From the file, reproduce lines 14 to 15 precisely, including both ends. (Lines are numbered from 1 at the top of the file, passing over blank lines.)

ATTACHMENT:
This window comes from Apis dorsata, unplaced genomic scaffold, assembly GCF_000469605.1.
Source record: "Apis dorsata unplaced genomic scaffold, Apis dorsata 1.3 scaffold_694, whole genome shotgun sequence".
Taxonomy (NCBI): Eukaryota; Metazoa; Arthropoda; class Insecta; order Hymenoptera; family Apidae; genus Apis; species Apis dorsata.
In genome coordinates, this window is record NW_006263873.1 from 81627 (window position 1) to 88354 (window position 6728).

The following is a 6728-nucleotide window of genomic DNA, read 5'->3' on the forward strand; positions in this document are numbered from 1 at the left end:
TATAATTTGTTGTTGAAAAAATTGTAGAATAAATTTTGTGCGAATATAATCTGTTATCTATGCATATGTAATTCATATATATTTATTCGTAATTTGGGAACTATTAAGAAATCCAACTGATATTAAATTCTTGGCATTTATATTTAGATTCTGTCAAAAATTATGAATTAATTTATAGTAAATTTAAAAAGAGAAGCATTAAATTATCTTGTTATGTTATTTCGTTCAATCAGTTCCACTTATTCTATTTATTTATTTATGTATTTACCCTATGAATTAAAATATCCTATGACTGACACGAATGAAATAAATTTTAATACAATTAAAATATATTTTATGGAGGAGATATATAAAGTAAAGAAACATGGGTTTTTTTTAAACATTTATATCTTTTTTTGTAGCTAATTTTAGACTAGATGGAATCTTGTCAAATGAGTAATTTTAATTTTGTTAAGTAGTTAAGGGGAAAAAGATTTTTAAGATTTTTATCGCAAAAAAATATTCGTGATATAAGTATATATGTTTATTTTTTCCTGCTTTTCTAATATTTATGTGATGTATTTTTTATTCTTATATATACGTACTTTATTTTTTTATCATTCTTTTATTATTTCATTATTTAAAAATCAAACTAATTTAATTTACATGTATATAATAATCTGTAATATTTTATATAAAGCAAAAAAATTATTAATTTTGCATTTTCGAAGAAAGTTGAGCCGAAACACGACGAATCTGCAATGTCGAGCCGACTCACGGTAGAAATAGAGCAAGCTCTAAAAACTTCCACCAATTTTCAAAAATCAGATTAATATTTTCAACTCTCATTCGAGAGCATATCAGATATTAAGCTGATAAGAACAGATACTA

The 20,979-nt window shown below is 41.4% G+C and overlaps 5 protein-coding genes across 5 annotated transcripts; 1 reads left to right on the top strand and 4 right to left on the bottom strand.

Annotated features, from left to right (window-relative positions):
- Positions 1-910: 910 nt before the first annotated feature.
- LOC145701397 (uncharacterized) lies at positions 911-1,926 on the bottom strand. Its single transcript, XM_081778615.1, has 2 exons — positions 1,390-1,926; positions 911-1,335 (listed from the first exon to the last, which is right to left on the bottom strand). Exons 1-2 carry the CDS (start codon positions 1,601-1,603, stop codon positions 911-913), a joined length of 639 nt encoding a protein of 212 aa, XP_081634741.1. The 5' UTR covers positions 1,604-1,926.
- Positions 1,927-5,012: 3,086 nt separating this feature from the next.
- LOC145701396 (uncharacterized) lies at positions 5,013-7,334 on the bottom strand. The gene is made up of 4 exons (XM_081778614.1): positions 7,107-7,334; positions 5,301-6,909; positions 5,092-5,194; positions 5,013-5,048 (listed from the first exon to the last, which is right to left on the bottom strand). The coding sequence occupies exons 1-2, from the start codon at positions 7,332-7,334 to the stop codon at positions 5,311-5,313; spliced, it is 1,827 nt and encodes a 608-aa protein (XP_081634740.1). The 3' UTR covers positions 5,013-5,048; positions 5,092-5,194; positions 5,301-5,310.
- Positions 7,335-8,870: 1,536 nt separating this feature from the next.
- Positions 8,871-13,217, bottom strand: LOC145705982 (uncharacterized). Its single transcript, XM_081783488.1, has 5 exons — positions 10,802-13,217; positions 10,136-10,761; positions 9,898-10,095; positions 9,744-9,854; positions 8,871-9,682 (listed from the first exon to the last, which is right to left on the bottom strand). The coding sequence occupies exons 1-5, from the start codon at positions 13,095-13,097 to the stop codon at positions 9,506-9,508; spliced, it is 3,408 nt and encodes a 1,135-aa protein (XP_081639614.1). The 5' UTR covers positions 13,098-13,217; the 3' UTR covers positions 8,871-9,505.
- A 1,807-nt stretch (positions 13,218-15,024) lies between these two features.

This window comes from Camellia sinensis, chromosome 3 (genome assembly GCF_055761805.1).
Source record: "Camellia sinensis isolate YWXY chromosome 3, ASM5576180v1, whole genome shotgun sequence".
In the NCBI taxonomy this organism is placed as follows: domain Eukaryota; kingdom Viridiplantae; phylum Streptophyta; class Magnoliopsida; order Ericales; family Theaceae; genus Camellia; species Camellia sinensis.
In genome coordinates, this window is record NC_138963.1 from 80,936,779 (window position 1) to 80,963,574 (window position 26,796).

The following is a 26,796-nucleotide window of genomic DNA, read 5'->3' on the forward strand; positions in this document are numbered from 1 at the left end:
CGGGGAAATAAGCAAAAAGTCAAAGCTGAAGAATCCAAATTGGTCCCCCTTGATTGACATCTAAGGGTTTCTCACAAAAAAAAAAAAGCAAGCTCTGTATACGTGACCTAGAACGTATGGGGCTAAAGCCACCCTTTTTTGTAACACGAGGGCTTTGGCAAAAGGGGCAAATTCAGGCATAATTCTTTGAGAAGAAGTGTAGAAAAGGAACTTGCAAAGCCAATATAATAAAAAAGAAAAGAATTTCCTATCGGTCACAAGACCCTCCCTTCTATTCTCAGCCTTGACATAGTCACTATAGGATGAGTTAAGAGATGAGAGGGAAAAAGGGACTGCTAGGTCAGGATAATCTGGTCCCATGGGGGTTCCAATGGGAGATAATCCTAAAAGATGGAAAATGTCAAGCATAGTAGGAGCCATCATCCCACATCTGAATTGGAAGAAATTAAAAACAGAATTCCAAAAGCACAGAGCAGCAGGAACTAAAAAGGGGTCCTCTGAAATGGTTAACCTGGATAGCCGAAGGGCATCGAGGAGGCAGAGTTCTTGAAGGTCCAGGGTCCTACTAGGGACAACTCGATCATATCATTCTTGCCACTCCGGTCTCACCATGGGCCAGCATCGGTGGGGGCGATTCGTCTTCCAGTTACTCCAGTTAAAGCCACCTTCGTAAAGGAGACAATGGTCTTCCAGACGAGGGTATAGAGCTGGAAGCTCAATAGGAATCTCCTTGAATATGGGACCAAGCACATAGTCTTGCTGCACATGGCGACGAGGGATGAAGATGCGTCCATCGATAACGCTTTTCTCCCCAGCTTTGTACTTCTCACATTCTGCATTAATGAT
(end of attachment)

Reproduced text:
- Positions 8,871-13,217, bottom strand: LOC145705982 (uncharacterized). Its single transcript, XM_081783488.1, has 5 exons — positions 10,802-13,217; positions 10,136-10,761; positions 9,898-10,095; positions 9,744-9,854; positions 8,871-9,682 (listed from the first exon to the last, which is right to left on the bottom strand). The coding sequence occupies exons 1-5, from the start codon at positions 13,095-13,097 to the stop codon at positions 9,506-9,508; spliced, it is 3,408 nt and encodes a 1,135-aa protein (XP_081639614.1). The 5' UTR covers positions 13,098-13,217; the 3' UTR covers positions 8,871-9,505.
- A 1,807-nt stretch (positions 13,218-15,024) lies between these two features.